Finally, in “Alexithymia and mobile phone addiction in Chinese undergraduate students: The roles of mobile phone use patterns”, Hao and Jin, etc. state that Some researchers have pointed out the robust connection between alexithymia and mobile phone addiction. However, few studies have explored, in which way the mobile phone use patterns influenced this relationship. A survey was conducted and 847 Chinese undergraduate students (aged from 18 to 24) joined in this study. Students were tested with questionnaires for measuring their levels of mobile phone addiction, alexithymia and the frequencies of the categorized mobile phone use patterns. Results showed that alexithymia could positively predict mobile phone addiction directly and indirectly via use patterns of entertainment and transaction. Use pattern of interpersonal communication moderated the direct impact of alexithymia on mobile phone addiction. Findings brought new light on the research subject, presenting the relationship between alexithymia and mobile phone addiction and suggested the education authorities the ways of taking good advantage of mobile phones while minimizing their side effects. The main point and concern of this article is to reveal that the relationship between alexithymia and mobile phone addiction and to explore what the reasons and results of alexithymia and phone addiction (Akram, Saeed 52).

Alexithymia refers to the difficulties an individual experience when identifying and describing emotions in self and others and distinguishing between feelings and bodily sensations and the externally oriented cognitive style (Taylor, Bagby and Parker 280). As research performed by Schimmenti, the mobile phone addictive behaviors were observed as strong predictors and alexithymia displayed significantly connection with internet and phone addictions. (320) Because some exclusive features of mobile phones such as portability and some handy applications have made them a good choice for alexithymic individuals who strongly counted on the internet and cell phones with less interpersonal communications (Huang, Ma 54). According to the China Internet Network Information Center report, until the end of June 2018, 98.3% internet users preferred to use mobile phones to access the internet and the ratio is still rising currently (China Internet Network Information Center 24). In summary, the study examined 847 Chinese undergraduate students and found alexithymia predicted mobile phone addiction directly and indirectly via patterns of entertainment and transaction. This study brought new light on relevant studies and enhanced our understandings (Hao, Jin, etc. 58).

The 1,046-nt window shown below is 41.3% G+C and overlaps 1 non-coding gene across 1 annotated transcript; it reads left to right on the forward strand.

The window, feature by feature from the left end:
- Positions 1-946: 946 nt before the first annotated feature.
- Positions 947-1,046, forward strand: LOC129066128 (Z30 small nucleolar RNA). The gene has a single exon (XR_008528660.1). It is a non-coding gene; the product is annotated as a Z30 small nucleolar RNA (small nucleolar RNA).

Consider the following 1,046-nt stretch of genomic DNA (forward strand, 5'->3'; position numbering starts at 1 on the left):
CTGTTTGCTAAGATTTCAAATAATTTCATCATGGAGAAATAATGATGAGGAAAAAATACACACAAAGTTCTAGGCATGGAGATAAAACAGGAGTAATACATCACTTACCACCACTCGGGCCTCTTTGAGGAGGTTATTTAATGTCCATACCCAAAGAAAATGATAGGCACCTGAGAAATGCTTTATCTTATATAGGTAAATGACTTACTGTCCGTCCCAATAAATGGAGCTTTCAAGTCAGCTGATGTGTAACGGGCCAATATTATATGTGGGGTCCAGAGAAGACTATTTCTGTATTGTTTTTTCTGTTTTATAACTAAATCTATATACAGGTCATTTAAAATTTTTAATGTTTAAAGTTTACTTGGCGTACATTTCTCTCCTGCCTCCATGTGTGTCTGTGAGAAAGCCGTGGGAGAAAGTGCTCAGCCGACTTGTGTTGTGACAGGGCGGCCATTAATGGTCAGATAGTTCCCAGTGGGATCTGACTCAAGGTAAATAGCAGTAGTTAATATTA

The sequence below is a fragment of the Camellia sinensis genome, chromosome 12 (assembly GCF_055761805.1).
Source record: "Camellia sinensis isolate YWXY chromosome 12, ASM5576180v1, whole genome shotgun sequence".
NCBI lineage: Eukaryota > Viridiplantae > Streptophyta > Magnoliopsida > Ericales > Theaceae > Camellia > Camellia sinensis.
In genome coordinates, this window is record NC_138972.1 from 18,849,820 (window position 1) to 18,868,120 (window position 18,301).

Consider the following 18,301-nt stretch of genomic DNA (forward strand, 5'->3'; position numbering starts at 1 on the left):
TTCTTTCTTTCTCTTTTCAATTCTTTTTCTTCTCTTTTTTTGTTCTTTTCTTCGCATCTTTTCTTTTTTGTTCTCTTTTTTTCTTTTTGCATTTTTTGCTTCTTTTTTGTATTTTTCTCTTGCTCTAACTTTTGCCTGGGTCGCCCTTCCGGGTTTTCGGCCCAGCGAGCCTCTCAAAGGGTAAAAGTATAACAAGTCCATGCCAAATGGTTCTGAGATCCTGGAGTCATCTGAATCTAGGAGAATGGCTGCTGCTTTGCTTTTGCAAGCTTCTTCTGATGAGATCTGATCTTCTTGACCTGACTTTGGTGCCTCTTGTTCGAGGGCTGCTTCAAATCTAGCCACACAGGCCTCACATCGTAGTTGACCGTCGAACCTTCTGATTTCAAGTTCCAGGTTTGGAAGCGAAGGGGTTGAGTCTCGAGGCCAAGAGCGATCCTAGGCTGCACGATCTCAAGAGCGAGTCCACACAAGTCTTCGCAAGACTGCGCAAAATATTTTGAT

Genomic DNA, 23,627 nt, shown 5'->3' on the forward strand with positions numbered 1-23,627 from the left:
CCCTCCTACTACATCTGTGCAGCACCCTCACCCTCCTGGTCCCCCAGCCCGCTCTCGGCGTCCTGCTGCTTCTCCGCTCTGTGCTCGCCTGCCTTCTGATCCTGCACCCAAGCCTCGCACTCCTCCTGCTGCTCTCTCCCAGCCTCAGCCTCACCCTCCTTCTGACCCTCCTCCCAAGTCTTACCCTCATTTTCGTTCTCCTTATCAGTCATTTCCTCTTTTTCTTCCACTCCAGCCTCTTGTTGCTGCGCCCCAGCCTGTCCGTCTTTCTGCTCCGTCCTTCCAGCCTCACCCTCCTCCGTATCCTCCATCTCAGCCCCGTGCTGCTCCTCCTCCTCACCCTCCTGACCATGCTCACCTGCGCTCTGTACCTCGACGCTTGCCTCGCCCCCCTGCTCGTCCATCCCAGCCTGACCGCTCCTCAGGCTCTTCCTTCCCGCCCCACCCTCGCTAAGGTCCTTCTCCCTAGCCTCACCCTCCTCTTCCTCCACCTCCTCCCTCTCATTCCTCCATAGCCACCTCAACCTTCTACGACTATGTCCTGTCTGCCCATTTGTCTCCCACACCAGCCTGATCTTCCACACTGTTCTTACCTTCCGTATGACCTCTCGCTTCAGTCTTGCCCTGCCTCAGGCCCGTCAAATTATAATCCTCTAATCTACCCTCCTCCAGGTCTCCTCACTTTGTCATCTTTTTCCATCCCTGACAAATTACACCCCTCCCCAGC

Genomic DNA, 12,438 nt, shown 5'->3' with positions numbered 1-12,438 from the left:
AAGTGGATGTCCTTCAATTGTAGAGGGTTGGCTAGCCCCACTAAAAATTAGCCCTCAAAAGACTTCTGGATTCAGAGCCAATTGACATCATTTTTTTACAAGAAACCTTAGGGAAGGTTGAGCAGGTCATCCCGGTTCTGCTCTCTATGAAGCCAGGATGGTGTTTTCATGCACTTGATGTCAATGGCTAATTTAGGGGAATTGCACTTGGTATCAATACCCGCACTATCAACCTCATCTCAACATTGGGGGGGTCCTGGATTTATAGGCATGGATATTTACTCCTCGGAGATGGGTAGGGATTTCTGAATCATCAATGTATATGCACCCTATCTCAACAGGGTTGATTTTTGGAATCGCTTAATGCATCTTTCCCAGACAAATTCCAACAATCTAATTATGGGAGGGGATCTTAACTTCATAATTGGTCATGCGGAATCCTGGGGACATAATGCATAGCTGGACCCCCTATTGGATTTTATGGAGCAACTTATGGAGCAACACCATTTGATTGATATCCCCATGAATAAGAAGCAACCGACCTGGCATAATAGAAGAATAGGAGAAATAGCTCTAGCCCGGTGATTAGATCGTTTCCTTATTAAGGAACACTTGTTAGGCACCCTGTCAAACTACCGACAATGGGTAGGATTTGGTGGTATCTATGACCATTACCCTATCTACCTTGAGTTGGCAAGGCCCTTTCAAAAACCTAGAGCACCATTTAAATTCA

In conclusion, the phone addictions can severely influence people’s daily life and it may cause some bad feelings, low concentrations and alexithymia. Among these total three articles, the mobile phone addiction and its effects have been explained. Just like Merlo said, “Cell phones are a great technology, they are useful in a lot of situations but, it is important to make sure you have some cell phone free time in your day” (196). Cell phones bring convenience also some problems about addictions back, people nowadays ought to pay attention to the time of usage of cell phones per day in case suffering cell phone addictions.


April F. Birdwell “Addicted to Phones?” Sourcework: Academic Writing from Sources (2007): 195-196. Nicholas Carr. “Does the Internet Make You Dumber?” Sourcework: Academic Writing from Sources (2010): 196-198.

Hao, Zejun, [郝则军], Hafiza R. Akram, et al. “Alexithymia and mobile phone addiction in Chinese undergraduate students: The roles of mobile phone use patterns.” Computer in Human Behavior97 (2019): 51-59 Taylor G., Bagby R. et al. “The 20-item Toronto alexithymia scale.”

Journal of Psychosomatic Research55 (2003): 277-283 Schimmenti, A., Passanisi, A. et al. “Traumatic experiences, alexithymia, and internet addiction symptoms among late adolescents: A moderated mediation analysis.” Addictive Behaviors64 (2017): 314-320.

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What Mobile Phone Addiction Can Do?. (2020, Sep 08). Retrieved from https://studymoose.com/what-mobile-phone-addiction-can-do-essay